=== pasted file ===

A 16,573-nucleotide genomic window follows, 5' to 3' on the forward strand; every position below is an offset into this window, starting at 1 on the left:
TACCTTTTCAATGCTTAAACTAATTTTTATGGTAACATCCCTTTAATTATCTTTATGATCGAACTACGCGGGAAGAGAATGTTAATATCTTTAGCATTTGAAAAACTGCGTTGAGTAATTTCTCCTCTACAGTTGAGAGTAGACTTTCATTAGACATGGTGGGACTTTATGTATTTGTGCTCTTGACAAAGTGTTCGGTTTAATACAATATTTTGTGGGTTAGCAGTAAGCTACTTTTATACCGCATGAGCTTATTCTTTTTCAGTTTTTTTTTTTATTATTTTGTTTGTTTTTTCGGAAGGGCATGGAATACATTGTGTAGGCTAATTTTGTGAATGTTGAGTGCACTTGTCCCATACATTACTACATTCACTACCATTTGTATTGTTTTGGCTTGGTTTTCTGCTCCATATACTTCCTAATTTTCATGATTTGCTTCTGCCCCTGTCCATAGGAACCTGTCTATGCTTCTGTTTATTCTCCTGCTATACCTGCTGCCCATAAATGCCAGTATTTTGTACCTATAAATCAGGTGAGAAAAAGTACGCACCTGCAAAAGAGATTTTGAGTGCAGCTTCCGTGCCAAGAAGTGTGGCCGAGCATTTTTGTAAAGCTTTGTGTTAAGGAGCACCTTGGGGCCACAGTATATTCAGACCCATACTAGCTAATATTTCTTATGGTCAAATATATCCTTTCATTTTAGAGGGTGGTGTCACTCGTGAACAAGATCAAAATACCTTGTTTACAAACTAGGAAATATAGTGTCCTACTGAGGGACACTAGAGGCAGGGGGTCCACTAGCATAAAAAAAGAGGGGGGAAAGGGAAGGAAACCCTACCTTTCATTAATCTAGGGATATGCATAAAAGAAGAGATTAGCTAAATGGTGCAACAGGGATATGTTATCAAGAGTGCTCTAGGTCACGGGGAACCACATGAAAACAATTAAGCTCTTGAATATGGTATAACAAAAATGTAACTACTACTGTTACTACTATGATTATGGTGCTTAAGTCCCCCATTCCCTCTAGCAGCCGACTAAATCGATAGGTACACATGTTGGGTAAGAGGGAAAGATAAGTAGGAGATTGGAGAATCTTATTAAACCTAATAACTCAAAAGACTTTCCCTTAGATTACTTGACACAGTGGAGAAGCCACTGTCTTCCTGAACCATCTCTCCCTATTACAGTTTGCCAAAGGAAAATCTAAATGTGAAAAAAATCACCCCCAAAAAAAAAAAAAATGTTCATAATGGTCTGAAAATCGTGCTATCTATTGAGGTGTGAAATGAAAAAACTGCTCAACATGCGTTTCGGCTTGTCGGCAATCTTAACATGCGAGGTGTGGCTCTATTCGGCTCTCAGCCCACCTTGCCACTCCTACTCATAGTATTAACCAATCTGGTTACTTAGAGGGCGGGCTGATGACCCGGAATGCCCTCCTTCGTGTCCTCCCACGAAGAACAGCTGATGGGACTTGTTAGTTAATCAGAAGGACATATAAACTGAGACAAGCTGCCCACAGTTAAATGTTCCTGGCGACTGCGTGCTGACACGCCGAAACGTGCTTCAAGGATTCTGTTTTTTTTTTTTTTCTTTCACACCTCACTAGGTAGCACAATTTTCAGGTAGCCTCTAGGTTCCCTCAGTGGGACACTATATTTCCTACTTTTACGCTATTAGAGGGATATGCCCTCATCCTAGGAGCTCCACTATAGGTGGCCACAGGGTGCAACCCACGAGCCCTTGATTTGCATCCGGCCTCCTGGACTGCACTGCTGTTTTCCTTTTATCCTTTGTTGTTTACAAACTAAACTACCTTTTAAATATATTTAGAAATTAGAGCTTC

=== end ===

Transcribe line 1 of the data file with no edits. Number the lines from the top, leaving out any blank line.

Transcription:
A 16,573-nucleotide genomic window follows, 5' to 3' on the forward strand; every position below is an offset into this window, starting at 1 on the left: